A Harrier jump jet has taken off for the last time from a British aircraft carrier, bringing an end to a proud history of naval and aviation endeavour.
Flight Commander James Blackmore was the last of four Harrier GR9 pilots to roar off the deck of HMS Ark Royal which was sailing from North Shields, North Tyneside, across the North Sea, to Hamburg, Germany.
The Harriers were heading 150 miles back to RAF Cottesmore, Lincolnshire, ahead of decommissioning next year.
The Ark Royal, the Navy's Fleet Flagship, will eventually head back to her Portsmouth base on December 3, where she will end her active life three years before it was planned and 25 years after she was built on Tyneside.
The decision to scrap both was described by one senior officer on board as "madness". So the last meeting of both famous names was a poignant moment for the crew, who lined the decks to watch the historic departure.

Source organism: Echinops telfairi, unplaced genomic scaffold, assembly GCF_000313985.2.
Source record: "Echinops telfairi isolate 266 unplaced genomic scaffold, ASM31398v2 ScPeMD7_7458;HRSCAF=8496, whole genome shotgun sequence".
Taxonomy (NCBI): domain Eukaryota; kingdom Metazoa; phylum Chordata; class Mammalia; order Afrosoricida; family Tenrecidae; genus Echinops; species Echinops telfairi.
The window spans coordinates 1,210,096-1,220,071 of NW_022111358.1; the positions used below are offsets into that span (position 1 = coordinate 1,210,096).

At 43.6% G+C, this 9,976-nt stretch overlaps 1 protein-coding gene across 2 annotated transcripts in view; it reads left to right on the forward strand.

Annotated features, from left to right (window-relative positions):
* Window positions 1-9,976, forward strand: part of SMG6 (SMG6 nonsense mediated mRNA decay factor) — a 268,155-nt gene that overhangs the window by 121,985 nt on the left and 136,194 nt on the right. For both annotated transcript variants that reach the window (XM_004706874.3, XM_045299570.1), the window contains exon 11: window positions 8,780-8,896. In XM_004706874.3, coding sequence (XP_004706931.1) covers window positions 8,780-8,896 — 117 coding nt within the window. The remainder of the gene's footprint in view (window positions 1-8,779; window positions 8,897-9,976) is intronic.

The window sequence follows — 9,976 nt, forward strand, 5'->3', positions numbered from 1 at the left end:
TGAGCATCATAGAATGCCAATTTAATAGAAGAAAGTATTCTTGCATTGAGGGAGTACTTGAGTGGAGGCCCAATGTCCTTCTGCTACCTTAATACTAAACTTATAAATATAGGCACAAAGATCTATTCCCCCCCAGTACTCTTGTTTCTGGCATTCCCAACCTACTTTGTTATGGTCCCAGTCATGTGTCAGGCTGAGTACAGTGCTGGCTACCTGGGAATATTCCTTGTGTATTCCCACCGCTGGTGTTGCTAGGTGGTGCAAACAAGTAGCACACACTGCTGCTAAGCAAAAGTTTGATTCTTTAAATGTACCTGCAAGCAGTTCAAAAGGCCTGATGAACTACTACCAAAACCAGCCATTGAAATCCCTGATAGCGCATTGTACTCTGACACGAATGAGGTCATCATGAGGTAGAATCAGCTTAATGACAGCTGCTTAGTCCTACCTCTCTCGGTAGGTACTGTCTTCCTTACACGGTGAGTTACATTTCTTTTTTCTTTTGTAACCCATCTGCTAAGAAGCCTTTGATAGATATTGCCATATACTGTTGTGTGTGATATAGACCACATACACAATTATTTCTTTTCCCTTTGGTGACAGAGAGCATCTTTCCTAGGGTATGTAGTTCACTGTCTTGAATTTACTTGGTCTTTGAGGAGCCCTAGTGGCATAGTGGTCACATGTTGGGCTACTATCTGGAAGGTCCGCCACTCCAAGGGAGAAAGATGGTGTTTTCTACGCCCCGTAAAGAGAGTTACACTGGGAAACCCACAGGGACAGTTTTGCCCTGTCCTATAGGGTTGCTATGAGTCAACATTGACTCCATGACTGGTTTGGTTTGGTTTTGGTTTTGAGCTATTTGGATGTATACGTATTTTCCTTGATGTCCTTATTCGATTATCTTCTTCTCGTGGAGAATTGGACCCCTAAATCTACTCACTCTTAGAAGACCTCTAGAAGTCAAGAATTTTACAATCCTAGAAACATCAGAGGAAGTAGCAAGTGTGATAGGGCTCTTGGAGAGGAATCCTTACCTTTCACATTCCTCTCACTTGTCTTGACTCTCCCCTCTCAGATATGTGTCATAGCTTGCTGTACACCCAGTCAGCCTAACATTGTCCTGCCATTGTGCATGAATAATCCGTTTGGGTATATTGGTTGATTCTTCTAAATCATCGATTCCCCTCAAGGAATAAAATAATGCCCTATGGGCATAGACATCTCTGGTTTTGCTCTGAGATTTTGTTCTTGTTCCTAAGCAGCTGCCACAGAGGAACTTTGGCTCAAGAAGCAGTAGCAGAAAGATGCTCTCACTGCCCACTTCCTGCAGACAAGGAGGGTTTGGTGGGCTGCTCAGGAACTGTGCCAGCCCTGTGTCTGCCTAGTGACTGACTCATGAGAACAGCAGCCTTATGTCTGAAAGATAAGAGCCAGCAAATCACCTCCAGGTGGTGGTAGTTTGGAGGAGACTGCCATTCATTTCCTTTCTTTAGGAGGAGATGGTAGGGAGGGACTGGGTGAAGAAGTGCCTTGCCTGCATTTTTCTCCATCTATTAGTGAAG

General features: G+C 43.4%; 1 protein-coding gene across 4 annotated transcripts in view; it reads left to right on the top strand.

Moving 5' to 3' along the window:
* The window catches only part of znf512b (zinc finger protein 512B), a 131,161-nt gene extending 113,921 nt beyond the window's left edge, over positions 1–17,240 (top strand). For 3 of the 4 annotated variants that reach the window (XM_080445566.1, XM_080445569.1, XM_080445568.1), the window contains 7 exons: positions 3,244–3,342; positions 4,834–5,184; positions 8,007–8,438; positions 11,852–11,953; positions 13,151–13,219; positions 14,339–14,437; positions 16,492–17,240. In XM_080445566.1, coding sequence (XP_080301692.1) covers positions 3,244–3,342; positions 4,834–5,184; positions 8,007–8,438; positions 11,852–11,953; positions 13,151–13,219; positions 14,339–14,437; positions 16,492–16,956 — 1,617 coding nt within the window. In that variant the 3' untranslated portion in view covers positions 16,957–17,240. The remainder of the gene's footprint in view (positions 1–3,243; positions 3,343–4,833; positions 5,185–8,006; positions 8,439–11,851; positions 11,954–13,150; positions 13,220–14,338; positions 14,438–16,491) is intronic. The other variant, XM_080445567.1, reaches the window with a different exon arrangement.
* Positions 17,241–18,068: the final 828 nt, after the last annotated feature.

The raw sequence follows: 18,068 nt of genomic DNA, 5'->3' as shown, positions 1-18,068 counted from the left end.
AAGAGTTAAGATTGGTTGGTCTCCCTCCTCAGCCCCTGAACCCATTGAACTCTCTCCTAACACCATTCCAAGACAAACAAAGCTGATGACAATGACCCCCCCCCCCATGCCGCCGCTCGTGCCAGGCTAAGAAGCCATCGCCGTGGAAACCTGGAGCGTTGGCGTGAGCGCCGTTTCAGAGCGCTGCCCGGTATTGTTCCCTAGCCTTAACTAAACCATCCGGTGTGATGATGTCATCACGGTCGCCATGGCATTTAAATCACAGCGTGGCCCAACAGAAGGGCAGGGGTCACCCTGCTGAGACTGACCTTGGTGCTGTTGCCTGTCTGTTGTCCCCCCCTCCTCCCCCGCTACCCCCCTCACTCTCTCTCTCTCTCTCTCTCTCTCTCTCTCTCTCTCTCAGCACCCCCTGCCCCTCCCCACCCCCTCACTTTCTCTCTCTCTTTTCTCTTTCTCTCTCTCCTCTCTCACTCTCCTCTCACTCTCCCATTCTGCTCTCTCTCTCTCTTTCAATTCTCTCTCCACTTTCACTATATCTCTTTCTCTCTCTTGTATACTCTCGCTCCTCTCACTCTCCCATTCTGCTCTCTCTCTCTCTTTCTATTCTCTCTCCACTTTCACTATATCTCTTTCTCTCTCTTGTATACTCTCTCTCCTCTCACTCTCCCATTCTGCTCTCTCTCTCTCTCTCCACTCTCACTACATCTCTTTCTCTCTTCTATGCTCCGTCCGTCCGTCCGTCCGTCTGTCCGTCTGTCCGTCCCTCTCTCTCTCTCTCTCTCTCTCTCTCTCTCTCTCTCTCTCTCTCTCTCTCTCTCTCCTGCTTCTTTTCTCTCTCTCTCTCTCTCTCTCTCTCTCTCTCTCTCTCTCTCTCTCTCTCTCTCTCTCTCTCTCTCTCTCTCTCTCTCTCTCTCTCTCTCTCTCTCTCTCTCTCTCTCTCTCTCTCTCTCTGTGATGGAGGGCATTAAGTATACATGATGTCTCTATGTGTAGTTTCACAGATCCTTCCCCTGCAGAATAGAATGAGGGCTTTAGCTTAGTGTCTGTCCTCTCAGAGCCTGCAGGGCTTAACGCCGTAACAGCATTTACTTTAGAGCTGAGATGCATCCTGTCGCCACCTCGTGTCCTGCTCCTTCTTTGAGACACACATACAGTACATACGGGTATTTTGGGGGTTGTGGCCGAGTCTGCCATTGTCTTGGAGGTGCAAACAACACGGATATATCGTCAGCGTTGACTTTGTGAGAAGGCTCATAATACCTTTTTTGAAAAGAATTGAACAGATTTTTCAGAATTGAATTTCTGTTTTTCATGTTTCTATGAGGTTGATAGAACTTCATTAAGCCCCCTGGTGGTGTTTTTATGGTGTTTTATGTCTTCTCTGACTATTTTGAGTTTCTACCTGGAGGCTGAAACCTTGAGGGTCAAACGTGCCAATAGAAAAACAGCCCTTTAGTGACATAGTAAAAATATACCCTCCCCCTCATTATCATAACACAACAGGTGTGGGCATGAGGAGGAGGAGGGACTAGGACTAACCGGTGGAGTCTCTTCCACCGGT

As the Harriers warmed their engines, squally showers washed across the flight deck. But the sun came out shortly after 9am when the planes punched through a chilly northerly wind and hurtled off the deck in a cloud of spray.
In an ironic twist a cargo vessel called Happy Harrier had a great view of the display.
Before the flight, Fl Com Blackmore, 35, said: "I am immensely proud and it is a real privilege to be the last pilot to fly off Ark Royal. It is amazing; I watched a Harrier hovering over Chatham dockyard when I was eight years old and I am now fortunate enough to be flying the Harrier today. It's an amazing aircraft, superb to fly and just very enjoyable."
The cost-cutting decision to scrap Britain's fixed-wing capability from aircraft carriers caused consternation and puzzlement on board the ship, which some say carries the most famous name in naval history.
This version is the fifth Ark Royal. The first saw battle in 1588 and smashed the Spanish Armada. The latest, and possibly last, saw active service in the Balkans and the second Gulf War. It will be replaced by the Queen Elizabeth class of aircraft carrier, which will not come into service until the end of the decade.